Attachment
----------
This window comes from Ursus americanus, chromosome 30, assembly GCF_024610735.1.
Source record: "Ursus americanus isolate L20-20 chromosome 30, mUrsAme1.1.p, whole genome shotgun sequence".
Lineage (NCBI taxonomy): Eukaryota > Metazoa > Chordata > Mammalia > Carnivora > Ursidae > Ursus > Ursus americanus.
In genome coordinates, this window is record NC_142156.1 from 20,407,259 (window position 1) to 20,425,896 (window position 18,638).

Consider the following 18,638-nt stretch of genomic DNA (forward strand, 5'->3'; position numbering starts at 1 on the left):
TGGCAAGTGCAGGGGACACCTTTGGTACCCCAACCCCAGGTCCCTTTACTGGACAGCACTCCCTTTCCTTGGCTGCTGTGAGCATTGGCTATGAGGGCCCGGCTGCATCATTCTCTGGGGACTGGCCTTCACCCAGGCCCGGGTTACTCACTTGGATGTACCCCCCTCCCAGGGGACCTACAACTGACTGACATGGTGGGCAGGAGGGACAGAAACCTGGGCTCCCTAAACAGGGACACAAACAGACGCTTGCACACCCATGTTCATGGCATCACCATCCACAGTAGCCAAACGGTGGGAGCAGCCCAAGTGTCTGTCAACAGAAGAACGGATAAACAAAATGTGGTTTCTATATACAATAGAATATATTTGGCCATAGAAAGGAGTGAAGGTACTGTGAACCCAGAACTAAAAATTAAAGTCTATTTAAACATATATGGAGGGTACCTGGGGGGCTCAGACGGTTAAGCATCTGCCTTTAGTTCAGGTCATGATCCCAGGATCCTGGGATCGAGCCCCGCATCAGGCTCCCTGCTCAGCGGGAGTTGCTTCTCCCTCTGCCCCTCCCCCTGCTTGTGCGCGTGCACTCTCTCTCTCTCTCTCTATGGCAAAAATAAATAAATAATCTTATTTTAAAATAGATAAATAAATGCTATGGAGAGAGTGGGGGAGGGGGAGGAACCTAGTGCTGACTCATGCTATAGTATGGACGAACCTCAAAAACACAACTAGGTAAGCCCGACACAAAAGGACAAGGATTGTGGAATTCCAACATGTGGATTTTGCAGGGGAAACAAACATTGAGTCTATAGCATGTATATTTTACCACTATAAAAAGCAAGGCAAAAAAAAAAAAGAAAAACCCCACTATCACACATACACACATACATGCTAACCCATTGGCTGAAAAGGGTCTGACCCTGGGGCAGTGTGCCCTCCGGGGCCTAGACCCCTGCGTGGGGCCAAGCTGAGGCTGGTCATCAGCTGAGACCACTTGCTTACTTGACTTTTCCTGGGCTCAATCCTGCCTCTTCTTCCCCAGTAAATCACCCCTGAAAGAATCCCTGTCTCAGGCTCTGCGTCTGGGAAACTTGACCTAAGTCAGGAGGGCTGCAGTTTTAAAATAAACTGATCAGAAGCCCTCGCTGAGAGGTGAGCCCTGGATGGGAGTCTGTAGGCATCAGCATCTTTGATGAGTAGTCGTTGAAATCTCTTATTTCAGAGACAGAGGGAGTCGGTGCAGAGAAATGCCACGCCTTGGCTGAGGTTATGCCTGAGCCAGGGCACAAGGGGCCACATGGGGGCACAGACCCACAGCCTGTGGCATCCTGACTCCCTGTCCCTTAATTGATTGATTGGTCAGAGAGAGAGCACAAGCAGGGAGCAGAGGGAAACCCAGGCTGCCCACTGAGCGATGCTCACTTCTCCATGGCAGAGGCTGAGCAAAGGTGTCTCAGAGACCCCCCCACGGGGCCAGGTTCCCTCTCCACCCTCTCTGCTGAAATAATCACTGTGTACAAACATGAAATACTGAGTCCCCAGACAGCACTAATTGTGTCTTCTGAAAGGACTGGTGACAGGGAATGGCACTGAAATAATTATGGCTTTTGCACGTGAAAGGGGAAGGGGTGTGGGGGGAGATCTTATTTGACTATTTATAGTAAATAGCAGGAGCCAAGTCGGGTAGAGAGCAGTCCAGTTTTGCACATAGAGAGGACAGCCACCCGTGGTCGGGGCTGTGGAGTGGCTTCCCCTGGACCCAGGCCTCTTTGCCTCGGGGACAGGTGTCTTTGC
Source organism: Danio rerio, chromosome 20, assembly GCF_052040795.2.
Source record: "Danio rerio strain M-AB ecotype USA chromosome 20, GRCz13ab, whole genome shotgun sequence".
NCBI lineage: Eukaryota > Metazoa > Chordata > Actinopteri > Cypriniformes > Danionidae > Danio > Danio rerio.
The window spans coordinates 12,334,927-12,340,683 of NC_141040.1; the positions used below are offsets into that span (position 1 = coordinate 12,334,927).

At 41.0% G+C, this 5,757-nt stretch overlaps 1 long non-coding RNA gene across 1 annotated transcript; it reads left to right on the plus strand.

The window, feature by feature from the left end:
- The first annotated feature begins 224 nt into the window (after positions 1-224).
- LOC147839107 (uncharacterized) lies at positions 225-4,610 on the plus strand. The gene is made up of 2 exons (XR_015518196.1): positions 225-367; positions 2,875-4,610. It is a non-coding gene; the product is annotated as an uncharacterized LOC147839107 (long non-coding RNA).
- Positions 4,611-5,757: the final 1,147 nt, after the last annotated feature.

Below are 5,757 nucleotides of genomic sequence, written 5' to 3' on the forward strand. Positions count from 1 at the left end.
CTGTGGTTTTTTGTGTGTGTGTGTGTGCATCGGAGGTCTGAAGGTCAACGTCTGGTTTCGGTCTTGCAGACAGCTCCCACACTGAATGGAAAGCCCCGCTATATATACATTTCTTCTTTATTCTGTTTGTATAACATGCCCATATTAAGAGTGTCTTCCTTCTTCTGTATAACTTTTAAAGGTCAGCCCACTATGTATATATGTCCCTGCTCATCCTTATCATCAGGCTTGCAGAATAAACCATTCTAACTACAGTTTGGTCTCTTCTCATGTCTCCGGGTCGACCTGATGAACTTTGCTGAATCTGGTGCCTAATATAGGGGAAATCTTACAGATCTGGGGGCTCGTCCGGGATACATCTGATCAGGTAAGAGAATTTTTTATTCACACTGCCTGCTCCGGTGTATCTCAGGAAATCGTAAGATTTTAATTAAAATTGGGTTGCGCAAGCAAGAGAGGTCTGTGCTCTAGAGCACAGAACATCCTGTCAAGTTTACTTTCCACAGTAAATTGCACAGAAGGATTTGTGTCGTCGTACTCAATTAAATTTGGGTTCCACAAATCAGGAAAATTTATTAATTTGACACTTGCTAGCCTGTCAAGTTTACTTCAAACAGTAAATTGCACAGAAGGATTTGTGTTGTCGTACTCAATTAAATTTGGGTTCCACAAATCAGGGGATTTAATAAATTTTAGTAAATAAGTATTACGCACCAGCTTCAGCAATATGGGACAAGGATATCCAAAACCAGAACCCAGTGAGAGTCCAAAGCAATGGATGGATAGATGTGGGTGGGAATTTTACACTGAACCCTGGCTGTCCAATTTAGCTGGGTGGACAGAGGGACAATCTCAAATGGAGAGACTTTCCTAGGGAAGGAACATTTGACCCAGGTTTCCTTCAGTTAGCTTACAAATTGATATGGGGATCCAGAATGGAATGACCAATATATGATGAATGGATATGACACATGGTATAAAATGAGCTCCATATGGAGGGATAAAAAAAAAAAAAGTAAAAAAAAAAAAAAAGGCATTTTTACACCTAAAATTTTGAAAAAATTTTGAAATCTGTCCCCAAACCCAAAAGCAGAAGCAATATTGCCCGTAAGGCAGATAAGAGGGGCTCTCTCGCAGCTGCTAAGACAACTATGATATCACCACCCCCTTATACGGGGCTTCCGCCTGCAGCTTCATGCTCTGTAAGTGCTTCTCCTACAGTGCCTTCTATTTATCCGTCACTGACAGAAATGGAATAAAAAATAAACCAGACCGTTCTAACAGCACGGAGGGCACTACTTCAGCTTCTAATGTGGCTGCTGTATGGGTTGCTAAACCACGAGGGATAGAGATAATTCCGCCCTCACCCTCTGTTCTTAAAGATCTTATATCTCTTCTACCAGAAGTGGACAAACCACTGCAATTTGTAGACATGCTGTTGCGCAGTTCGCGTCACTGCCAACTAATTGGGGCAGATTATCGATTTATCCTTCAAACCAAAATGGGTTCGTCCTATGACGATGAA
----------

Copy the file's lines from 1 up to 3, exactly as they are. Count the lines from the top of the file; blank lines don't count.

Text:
This window comes from Ursus americanus, chromosome 30, assembly GCF_024610735.1.
Source record: "Ursus americanus isolate L20-20 chromosome 30, mUrsAme1.1.p, whole genome shotgun sequence".
Lineage (NCBI taxonomy): Eukaryota > Metazoa > Chordata > Mammalia > Carnivora > Ursidae > Ursus > Ursus americanus.